Here is what is already known: Jay Z is a cheater; a liar. He cheated on the most beautiful, most talented, most glowing chocolate woman on earth. Here is what is asked globally: He cheated on her? What the world doesn't think about, however, is their own feelings. These are two human beings—regardless of whether or not one believes Beyoncé to be just like the rest of us. They are not perfect. Jay Z made a mistake. We know that from listening to Beyoncé's last album, "Lemonade", and more specifically, the song "Sandcastles". Jay Z's most recent album, "4:44", relates to the issues of their relationship just as "Lemonade" does. The song "4:44" from that album responds effectively to his infidelity.

The song begins with an introduction sung by Kim Burrell. She sings,

"Do I find it so hard / when I know in my heart / I'm letting you down every day / Why do I keep on running away" (1-5).

Those who listen to this song are invited into the story Shawn Carter—who is best known as Jay Z—is about to tell. Carter reveals that although he understands that what he's done is detrimental to his marriage, he continues along that wrong path because his temptation gets the best of him.

That is the detriment that is discussed in the first two lines of Beyoncé's song, "Sandcastles". She sings,

"We build sand castles / that washed away" (1-2).

The sand castle is a metaphor of the Carters' relationship—built beautifully but the water resembles the infidelity which "washed away" the beauty they had built together.

Jay Z apologizes, for what seems like everything, throughout his song. Not only is he speaking to his wife in this song, but he's speaking to all the women he's hurt in the past as well. He speaks,

"I apologize to all the women whom I / toyed with your emotions because
I was emotionless / I apologize 'cause at your best you are love / and because
I fall short of what I say I'm about / your eyes leave with the soul that your
body once housed / and you stare into space / thinkin' of all the times you
wasted in on all this basic shit / so I apologize" (23-30).

Here, he acknowledges that not only did he leave women broken, but vacant as well. And not only did he move on to the next, but he didn't even care. His apology is genuine. He knows exactly what he's guilty of and he feels that guilt too.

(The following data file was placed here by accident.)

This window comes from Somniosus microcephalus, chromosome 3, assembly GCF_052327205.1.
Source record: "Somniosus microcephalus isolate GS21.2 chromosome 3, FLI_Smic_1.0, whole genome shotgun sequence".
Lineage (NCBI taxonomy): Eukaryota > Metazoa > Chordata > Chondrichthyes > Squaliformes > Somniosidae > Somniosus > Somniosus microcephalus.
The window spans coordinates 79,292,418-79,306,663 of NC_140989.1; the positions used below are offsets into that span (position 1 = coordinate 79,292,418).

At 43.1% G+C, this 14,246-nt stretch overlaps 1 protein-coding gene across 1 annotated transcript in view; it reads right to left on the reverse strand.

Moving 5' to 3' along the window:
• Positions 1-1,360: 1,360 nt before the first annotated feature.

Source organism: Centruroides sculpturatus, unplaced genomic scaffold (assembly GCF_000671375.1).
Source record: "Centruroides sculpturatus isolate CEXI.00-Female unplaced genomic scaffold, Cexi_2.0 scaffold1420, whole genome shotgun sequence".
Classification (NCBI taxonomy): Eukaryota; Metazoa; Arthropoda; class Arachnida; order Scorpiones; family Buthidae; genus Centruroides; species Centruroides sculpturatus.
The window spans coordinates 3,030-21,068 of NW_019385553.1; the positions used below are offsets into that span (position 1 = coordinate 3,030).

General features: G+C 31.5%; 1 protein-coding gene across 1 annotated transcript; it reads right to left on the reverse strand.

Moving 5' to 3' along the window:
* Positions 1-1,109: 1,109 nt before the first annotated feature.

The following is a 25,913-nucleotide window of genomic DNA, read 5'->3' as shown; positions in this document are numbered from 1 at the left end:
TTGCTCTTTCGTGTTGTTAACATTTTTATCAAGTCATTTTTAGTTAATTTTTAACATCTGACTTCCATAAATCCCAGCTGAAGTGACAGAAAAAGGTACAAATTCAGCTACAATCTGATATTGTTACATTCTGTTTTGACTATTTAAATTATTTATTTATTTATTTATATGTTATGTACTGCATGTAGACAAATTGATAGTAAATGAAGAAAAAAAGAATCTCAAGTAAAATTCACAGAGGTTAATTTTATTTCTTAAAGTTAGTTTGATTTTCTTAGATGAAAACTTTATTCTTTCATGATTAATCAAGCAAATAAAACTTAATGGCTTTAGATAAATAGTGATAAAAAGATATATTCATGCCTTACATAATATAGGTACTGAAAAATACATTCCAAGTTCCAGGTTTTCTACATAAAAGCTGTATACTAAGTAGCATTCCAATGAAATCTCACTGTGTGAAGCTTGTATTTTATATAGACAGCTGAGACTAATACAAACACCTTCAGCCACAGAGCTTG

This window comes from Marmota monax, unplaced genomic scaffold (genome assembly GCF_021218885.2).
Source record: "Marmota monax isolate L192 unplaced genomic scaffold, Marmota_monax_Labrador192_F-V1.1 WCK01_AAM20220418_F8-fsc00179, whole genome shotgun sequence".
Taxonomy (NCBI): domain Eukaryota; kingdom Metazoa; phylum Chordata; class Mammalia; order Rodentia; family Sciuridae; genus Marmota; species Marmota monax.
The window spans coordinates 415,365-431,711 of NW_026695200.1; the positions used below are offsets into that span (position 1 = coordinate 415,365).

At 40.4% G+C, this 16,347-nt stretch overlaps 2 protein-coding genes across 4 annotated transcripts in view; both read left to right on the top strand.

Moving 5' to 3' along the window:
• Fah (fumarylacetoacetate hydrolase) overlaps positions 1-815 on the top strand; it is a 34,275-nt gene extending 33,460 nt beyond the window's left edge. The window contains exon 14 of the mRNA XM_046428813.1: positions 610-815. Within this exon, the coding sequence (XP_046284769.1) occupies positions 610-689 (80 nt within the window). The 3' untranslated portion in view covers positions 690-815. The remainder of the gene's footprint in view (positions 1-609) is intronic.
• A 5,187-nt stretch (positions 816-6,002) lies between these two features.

In Beyoncé's "Sandcastles", she sings,

"Dishes smashed on the counter / from our last encounter / pictures
smashed out the frame / bitch I scratched out your name / as your face /
what is it about you / that I can't erase, baby?" (9-15).

This verse reveals her anger. She questions why after all the pain she'd been through within the relationship—all the mistrust, the infidelity, the lies, the separation, the washing away of the sand castles—she can't seem to let go of him, her love, and move on. This is where the part of them being human beings comes in. Shawn Carter and Beyonce Knowles live through love imperfectly—he cheats and she forgives him—that's how it works sometimes. That doesn't make either of them stupid—it makes them real.

In "4:44", Hannah Williams sings, "I'm never gonna treat you / I'm never gonna treat you like I should" (31-32), which is a phrase that acknowledges that Beyoncé deserves better than what she gets. This phrase is repeated throughout the song revealing its importance to the situation. Jay Z says,

"What if / you over / my shit" (48-50)?

This question is important as it goes along with the previous quote, signifying that it occurs to him that she could drop him at any time if he doesn't treat her better—like the angel he knows she is.

An important and final note from the song "Sandcastles" is the way in which Beyoncé repeats the lines,

"Every promise don't work out that way, no, no,no,no,no, / every promise don't work out that way" (24-25),

after each verse. She talks about promises revealing, nonchalantly, that vows are commonly broken. This phrase being sung emphasized the issues of their marriage.

Jay Z doesn't just stop at the immaturity of his womanizing; he goes on to talk about the effect the truth will have on his dearly beloved children that he must one day confess these mistakes to. He admits,

"My heart breaks for the day I had to explain my mistakes / and the mask goes away and Santa Clause is fake / and you go online and see / for Blue's tooth, the tooth fairy didn't pay" (60-63).

He learns, and tries to teach through this song, that there is so much think about when it comes to infidelity. For one thing, his kids (or future kids). How is Blue Ivy, his first-born daughter, going to look at him? This verse reveals that everything she believes in now is all just a lie, and it comes together as such because of one mistake that changes everything.

Notice throughout this song that Jay Z does not make promises to love Beyoncé, shower her with jewelry from Dubai, delete every female contact in his phone; none of those are necessary promises to make and he understands that. All he does is acknowledge and explain his mistakes and apologize—that is the start of love within itself.